Ron Liebman: There were some personal expenses in there that pre-Monica Lewinsky and pre all that we've come across, and some stories that we came across, which, unlike Ken Starr, I guess, we just said, "This is not a part of the case."
Rachel Maddow: Ron Liebman and his fellow Baltimore prosecutors had stumbled upon an aspect of Agnew's life and crimes that may have hit a nerve for the Vice President.
Ron Liebman: You know, these guys, they have all personal peccadilloes. You know, they have money and power, and they do stupid things. And we came across financial evidence of that, and we heard some stories about that. One of them quite bizarre, but that wasn't part of the case.
Rachel Maddow: The Baltimore prosecutors never actually used the information they would start to uncover about Agnew's personal life, but Spiro Agnew was aware that the IRS was digging into it. And what it involved was evidence of what seemed like a secret life. mistresses, sports cars, expensive gifts that never seemed to make it to Agnew's wife, Judy. Here's Prosecutor Tim Baker.
Tim Baker: There was jewelry, too.
Mike Yarvitz: Jewelry to Agnew?
Tim Baker: A woman's watch, which Judy never got.
Mike Yarvitz: What does that suggest?
Tim Baker: Uhh.
Rachel Maddow: Death threat, and handguns, and CIA assassination plots sounded like a really cool reason to have to step down. But that probably wasn't the reason he had to step down. Spiro Agnew had carefully crafted this straight arrow, moralistic, hard line public image as a man of honesty, and virtue, and conservative integrity. He knew that if he continued to fight, all of that would come crashing down around him. It was finally time to cut his losses and go away.
Rachel Maddow: You're listening to Bag Man. I'm your host, Rachel Maddow.
John Chancellor: Good evening. Washington was stunned today by the disclosure that Vice President Agnew was under criminal investigation by federal authorities in his home state of Maryland.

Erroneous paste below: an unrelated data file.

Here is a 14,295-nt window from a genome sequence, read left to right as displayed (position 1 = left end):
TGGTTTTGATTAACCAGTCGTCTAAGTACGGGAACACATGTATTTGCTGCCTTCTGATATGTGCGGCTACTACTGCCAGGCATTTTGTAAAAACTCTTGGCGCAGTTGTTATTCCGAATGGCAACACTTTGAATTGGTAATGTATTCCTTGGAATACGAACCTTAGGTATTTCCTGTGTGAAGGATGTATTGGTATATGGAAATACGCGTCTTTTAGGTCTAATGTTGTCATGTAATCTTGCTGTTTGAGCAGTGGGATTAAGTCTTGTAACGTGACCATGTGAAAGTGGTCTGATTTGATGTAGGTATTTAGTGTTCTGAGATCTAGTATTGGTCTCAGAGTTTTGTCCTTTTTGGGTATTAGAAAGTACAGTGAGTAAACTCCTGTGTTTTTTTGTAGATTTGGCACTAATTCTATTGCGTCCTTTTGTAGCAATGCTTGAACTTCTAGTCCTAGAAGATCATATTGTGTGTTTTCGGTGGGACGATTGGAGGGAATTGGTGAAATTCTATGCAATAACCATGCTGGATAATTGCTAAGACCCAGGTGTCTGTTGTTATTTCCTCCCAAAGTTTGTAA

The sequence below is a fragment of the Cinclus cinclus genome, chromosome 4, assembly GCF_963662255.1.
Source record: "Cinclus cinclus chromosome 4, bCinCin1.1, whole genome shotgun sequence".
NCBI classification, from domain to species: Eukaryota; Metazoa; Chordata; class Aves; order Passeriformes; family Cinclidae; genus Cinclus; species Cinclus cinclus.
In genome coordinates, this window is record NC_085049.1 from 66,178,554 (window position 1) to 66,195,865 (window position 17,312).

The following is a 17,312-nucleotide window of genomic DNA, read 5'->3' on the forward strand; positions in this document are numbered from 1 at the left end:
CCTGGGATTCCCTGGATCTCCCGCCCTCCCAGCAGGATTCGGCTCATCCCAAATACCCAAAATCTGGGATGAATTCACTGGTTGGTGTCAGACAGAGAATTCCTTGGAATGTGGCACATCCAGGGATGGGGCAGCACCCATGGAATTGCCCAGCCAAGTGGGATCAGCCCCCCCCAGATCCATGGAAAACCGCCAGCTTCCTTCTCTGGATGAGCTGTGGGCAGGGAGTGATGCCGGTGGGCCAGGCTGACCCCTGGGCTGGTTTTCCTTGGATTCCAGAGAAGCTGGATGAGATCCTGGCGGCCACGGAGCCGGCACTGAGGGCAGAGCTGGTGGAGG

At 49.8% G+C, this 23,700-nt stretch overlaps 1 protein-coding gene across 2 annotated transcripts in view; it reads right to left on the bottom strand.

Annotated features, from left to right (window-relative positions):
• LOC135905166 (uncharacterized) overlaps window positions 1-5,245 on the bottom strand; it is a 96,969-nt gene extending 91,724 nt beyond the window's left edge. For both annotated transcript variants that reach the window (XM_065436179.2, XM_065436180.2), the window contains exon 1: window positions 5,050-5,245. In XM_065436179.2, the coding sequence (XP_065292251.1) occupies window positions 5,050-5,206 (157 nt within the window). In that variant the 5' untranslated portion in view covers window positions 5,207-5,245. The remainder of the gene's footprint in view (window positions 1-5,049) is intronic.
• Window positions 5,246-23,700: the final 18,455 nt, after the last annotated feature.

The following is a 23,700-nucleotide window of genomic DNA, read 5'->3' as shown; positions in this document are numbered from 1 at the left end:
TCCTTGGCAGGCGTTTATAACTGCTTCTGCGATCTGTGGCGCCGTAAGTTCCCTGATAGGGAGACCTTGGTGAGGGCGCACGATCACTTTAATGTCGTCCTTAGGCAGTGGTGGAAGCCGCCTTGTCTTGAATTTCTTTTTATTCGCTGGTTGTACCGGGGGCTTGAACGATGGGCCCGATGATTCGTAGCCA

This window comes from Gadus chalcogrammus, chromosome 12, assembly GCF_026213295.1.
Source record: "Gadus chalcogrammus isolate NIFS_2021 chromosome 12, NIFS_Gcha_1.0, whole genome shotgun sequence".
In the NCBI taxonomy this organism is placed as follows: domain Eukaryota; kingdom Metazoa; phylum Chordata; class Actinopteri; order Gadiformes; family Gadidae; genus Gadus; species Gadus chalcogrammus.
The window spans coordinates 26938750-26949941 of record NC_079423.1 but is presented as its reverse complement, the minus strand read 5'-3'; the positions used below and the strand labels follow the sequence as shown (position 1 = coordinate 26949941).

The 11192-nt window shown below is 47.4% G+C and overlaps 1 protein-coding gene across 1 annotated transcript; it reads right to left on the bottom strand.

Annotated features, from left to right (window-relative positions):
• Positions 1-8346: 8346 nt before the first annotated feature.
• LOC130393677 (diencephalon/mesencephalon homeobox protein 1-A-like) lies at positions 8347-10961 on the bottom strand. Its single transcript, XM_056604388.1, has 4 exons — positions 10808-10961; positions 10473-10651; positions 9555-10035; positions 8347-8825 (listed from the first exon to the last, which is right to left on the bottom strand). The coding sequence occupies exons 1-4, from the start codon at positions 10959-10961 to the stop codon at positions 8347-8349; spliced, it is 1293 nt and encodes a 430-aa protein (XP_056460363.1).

Ron Liebman: Well what we were concerned was, you know, he gets into court, and he says, "Well, wait a minute, I changed my mind."
Marty London: And the people in the room, they gasped. It then became clear what this was about.
John Chancellor: Spiro Agnew is in disgrace, fallen from power, a convicted criminal.
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Rachel Maddow: Episode 6: A Disappearing Act.
Male Voice: The Tonight Show will not be seen tonight, so that we may bring you the following NBC News Special Report.
John Chancellor: Good evening. The country tonight is in the midst of what may be the most serious constitutional crisis in its history.
Rachel Maddow: The Saturday Night Massacre took place on October 20, 1973. It was Richard Nixon in a fit of rage, trying to end the investigation into Watergate that his own Justice Department was conducting. Nixon ordered his Attorney General, Elliot Richardson to fire the Special Prosecutor who was leading that investigation. And when Richardson refused to do that and resigned himself instead, that sparked a true-blue constitutional crisis.
John Chancellor: Agents of the FBI, acting at the direction of the White House, sealed off the offices of the Special Prosecutor, the offices of the Attorney General, and the offices of the Deputy Attorney General. That's a stunning development. And nothing even remotely like it has happened in all of our history.
Rachel Maddow: The Saturday Night Massacre is the signal moment in US history. But many of the people who've lived that history are still around to tell it. JT Smith was Elliot Richardson's top assistant at the Justice Department that day.
JT Smith: I don't want to sound like a pretentious 29-year-old, but I was sorely vexed by events. And I had a lot of yellow, legal pad notes that bore upon the stuff we've been talking about. I took my notes, put them in my briefcase, and walked out without being searched by the FBI. And I took them home, and I was sufficiently paranoid about the direction of the country, I hid them in the attic of my house.
Rachel Maddow: What sort of incredible to realize with hindsight and what's never mentioned in the history books about that moment is that Elliot Richardson and his team, when the Saturday Night Massacre happened, they were just coming off what may have been one of the most dramatic moments in the history of the US Justice Department.
Rachel Maddow: The Saturday Night Massacre happened on October 20, 1973. Just 10 days before that, on October 10th, Attorney General Elliot Richardson had single-handedly forced the resignation of the Vice President of the United States. It was October 9th when Elliot Richardson cut a high-stakes plea deal with Vice President Agnew's lawyers that would keep Agnew out of jail, but in exchange, he would offer his immediate resignation from office. Agnew's attorney, Marty London, helped reach that deal.
Marty London: I thought Elliot Richardson, in the end, made a deal because he saw this as a potential Constitutional crisis and a national disaster.